Mangostone, a Bristol-based workshop founded by Laurens Nockels and Tony Tarquini, specializes in crafting sets, models, props, and animatronic creatures. From museum interactives to film prop replicas, their diverse portfolio reflects a passion for varied challenges and unique creations.


Edition Three Feature
Words by: Laurens Nockels and Tony Tarquini
Location: Bristol, UK
Photo Credits: Andre Pattenden @andrepattenden

What is it that you do and how do you do it?

: In a nutshell, we make sets, models, props, sculpture, animatronic creatures – that’s the key range of our business. We essentially specialise in making unusual objects, particularly on the sculptural side, and we’re moving into doing more and more animatronics, which is an area of particular interest to us. We make a lot of replica props for productions, whether it’s specific pieces of sculpture or soft copies of props for special effects, such as an executioner’s axe, rubber mallets, a foam toilet.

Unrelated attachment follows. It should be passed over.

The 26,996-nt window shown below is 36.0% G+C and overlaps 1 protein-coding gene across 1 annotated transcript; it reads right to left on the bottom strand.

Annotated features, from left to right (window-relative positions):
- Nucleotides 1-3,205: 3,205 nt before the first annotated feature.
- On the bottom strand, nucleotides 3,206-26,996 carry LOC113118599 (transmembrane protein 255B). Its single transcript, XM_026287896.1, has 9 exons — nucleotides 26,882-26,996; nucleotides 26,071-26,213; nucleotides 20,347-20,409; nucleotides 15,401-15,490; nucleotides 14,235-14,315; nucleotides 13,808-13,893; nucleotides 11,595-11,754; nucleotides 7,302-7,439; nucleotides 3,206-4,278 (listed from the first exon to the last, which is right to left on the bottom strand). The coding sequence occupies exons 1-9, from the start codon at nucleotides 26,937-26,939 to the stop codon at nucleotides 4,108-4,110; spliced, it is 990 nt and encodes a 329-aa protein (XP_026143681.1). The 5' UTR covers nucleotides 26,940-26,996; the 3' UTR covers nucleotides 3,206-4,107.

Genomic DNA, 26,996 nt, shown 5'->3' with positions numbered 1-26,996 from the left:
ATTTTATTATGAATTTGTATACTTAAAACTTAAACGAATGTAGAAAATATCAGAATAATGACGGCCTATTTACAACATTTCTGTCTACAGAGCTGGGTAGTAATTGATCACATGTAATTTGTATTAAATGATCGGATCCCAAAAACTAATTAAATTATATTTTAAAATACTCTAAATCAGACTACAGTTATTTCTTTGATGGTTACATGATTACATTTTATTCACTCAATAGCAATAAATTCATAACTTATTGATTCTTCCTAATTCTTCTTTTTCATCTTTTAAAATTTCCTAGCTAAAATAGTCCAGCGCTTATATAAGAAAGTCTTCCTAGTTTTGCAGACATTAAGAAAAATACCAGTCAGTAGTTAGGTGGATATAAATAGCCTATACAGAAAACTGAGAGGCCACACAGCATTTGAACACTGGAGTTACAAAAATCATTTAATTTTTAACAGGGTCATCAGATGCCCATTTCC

We do a lot of set-building work, with Aardman Animations in particular, who will ask us to handle overspill work that they don’t have the capacity for. We’ve done a number of short films with them, including one for Greenpeace, which starred the voices of Olivia Coleman and Helen Mirren, and one for Ontario Power Generation, with Dammy the Beaver, about not swimming near dams. We made lots of little replica props and animation sets for those, but we also do full-size live action sets. Just recently, we provided the living room set for a BritBox advert. Then there are set pieces like the pilot pod for the Urban Myth Films production of War of the Worlds – essentially the interior of an enormous spaceship.